Lesson 5 – Two Noble Widows

Lesson 5 – Two Noble Widows2016-11-27T17:36:27+00:00

Please read the Missionary Report from
The Good Samaritan Department below

Sabbath, April 30, 2016

“The family tie is the closest, the most tender and sacred, of any on earth. It was designed to be a blessing to mankind. And it is a blessing wherever the marriage covenant is entered into intelligently, in the fear of God, and with due consideration for its responsibilities.” –The Ministry of Healing, pp. 356, 357.

Behind the life story

1. What emergency caused Elimelech to move his family to Moab? Ten years later, having lost her husband and sons in death, what did his widow, Naomi, decide to do when she heard that the Lord had again given good harvests to His people?

Ruth 1:1, 2, 6 Now it came to pass in the days when the judges ruled, that there was a famine in the land. And a certain man of Bethlehemjudah went to sojourn in the country of Moab, he, and his wife, and his two sons. 2And the name of the man was Elimelech, and the name of his wife Naomi, and the name of his two sons Mahlon and Chilion, Ephrathites of Bethlehemjudah. And they came into the country of Moab, and continued there…. 6Then she arose with her daughters in law, that she might return from the country of Moab: for she had heard in the country of Moab how that the Lord had visited his people in giving them bread.

“The people of God will not be free from suffering…. While they endure privation and suffer for want of food, they will not be left to perish. That God who cared for Elijah will not pass by one of His self-sacrificing children. He who numbers the hairs of their head will care for them, and in time of famine they shall be satisfied. While the wicked are dying from hunger and pestilence, angels will shield the righteous and supply their wants. To him that ‘walketh righteously’ is the promise: ‘Bread shall be given him; his waters shall be sure.’ Isaiah 33:15, 16. ‘When the poor and needy seek water, and there is none, and their tongue faileth for thirst, I the Lord will hear them, I the God of Israel will not forsake them.’ Chapter 41:17.” –Reflecting Christ, p. 372.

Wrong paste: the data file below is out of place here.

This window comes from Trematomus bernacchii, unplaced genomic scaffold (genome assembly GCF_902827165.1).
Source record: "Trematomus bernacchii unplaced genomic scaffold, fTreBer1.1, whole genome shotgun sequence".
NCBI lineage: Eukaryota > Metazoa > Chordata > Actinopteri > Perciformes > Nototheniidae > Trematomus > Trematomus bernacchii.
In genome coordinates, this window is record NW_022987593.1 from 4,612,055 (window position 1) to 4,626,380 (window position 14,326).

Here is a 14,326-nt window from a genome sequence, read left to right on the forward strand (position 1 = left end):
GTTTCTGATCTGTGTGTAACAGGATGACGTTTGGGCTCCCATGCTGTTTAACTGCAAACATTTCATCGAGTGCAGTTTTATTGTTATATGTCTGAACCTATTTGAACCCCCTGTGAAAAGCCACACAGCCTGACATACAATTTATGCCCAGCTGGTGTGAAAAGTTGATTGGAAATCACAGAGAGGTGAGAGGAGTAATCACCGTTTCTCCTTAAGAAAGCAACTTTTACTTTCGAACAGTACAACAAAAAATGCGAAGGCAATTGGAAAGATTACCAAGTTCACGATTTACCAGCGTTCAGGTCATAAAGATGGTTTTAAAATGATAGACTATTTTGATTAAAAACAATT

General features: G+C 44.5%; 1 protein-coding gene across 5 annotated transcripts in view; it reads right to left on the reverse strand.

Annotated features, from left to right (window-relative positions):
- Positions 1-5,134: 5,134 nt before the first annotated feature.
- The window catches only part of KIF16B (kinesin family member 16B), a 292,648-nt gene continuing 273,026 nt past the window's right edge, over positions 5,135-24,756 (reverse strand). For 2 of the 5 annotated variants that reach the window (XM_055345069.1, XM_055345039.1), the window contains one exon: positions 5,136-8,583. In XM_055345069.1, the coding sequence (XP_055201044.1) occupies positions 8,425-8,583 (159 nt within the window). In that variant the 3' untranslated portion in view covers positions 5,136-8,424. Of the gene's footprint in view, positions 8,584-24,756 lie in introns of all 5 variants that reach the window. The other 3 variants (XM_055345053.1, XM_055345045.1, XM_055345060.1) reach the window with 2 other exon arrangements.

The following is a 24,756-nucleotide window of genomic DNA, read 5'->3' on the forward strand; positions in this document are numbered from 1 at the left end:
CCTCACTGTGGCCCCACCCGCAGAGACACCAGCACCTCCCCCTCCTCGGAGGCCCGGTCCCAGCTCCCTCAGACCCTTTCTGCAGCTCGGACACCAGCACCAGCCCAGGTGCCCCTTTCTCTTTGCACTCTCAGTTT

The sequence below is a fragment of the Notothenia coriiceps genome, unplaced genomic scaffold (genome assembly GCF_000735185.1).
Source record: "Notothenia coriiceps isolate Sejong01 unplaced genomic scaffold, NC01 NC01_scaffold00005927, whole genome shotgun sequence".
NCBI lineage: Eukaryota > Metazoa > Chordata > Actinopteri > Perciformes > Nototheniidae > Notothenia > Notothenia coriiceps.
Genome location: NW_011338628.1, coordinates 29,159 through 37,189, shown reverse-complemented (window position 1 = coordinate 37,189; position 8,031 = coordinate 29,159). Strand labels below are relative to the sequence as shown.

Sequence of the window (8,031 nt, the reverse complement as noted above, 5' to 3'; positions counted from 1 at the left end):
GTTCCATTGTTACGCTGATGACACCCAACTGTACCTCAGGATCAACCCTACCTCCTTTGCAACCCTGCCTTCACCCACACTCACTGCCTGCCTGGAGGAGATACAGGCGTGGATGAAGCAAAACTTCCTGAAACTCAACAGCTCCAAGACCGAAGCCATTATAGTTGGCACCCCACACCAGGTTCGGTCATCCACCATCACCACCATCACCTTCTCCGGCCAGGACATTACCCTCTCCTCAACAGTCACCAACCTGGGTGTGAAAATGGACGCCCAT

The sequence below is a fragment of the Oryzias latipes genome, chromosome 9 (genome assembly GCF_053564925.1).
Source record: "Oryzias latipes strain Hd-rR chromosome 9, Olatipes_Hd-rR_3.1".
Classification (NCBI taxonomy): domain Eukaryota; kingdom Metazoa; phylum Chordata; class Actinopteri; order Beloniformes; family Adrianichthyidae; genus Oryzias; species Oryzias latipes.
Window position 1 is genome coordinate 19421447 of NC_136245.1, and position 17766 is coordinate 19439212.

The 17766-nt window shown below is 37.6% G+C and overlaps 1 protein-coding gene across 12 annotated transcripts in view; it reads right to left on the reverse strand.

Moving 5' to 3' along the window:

2. After she began the homeward journey with her daughters-in-law, what counsel did Naomi give them? Describe the emotional farewell.

Ruth 1:8, 9 And Naomi said unto her two daughters in law, Go, return each to her mother’s house: the Lord deal kindly with you, as ye have dealt with the dead, and with me. 9The Lord grant you that ye may find rest, each of you in the house of her husband. Then she kissed them; and they lifted up their voice, and wept.

“I saw that it is in the providence of God that widows and orphans, the blind, the deaf, the lame, and persons afflicted in a variety of ways, have been placed in close Christian relationship to His church; it is to prove His people and develop their true character. Angels of God are watching to see how we treat these persons who need our sympathy, love, and disinterested benevolence. This is God’s test of our character. If we have the true religion of the Bible, we shall feel that a debt of love, kindness, and interest is due to Christ in behalf of His brethren; and we can do no less than to show our gratitude for His immeasurable love to us while we were sinners unworthy of His grace, by having a deep interest and unselfish love for those who are our brethren and who are less fortunate than ourselves.” –Testimonies for the Church, vol. 3, p. 511.

Different decisions